Whats in an insurance claim?
Let me paint you picture. (OK it’s a long picture, but worth it!)
You’ve just had the bad news that you’re unwell or injured. You’re not going to be able to work for a significant amount of time. The stress sets in. You start to worry about money. Then you remember -“I have insurance!”
There are two scenarios here. The first is someone who has a long-standing relationship with a financial adviser. The second is someone who has no relationship with an adviser, but filled out their own insurance application through their superannuation fund. With no advice. (I should add, I know both of these people. One is a client on our database, the other is a friend).
Scenario One (Our client) :
You are diagnosed with a significant illness. You make a call to your financial adviser to give them the news. You know your adviser well, you’ve been meeting with them at least once a year for some time. They utter the words “leave it with me, I’ll get the ball rolling on your claim”. You hang up, feeling better that someone you trust is handling it.
A few days later you meet with your adviser, sign some forms, take those forms to your doctor, send them back to your adviser, and wait. Through the entire process you are guided by someone you know, you can call or email your adviser easily and before you know it, your financial stresses are eased because your claim has been finalised. For our client, this happened six days after submitting the paperwork. Yes, six days.
Scenario Two (My friend) :
You’ve injured your back and can’t work. You try to remember where you stashed all your insurance or superannuation papers. You finally find them, and call the number on the form. You spend ten minutes going through the automated menus, trying to get through to talk to someone to ask for help with making a claim. The person you finally speak to is a stranger. You explain the situation and they tell you they will send you paperwork for your claim.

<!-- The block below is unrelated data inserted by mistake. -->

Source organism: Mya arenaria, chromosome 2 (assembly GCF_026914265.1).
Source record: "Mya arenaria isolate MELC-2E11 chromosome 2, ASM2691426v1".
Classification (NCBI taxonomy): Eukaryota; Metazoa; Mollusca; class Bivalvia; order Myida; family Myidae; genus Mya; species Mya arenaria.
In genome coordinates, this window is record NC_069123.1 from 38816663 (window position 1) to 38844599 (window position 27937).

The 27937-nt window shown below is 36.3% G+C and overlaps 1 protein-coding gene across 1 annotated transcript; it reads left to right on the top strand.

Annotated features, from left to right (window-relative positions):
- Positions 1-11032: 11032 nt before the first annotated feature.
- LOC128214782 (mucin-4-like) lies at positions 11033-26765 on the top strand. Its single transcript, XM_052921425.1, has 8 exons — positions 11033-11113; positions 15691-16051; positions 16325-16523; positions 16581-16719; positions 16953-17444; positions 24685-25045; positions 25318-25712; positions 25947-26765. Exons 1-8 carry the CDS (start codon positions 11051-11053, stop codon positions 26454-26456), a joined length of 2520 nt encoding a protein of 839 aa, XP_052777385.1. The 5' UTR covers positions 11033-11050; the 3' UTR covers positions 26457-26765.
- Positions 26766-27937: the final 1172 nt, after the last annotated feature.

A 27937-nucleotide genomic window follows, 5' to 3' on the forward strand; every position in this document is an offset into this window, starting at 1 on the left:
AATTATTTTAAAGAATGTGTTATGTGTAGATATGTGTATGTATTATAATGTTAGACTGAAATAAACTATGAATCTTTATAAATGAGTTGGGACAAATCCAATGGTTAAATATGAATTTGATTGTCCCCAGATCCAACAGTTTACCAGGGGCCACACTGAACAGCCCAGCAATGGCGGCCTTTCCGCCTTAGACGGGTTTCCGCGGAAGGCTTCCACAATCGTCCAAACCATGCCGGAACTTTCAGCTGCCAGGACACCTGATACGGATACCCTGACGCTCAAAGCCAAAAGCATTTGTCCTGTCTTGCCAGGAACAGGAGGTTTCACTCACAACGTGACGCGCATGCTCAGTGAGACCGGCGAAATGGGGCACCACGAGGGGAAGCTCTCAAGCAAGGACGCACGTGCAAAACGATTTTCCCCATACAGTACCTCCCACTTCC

When the papers arrive, they are long and confusing. Some claim forms are in excess of 30 pages long. And you are expected to fill these out yourself. Keeping in mind, you’re so unwell you can’t go to work. Sounds fun, right?
Several phone calls to the Claims Support number (speaking to a different person every time) and a visit to your doctor later, you submit your claim forms. Five days later you get a phone call. You’ve missed filling out a section of the claim form and it’s being sent back to you. Three days later it arrives in your mail. You complete it and send it back again. Another five days later, you get a phone call explaining that the insurance company will be seeking historical medical records from your usual GP. You assume this is normal.
You hear nothing. One month later you receive a letter. Turns out when you filled out your application form for your insurance, without advice or assistance, you missed ticking the box that said your saw a chiropractor for a back injury five years ago. And guess what? The insurance company have decided that you had a pre-existing condition at the time of your application and they aren’t paying your claim. Even though you’ve paid your premiums for years. You don’t really even understand what a pre-existing condition is, all you know is you have paid insurance premiums and you won’t be able to make a claim. And you have no one to call to ask them to explain it to you. Unless you want to sit on hold for hours, of course.
Which scenario do you choose??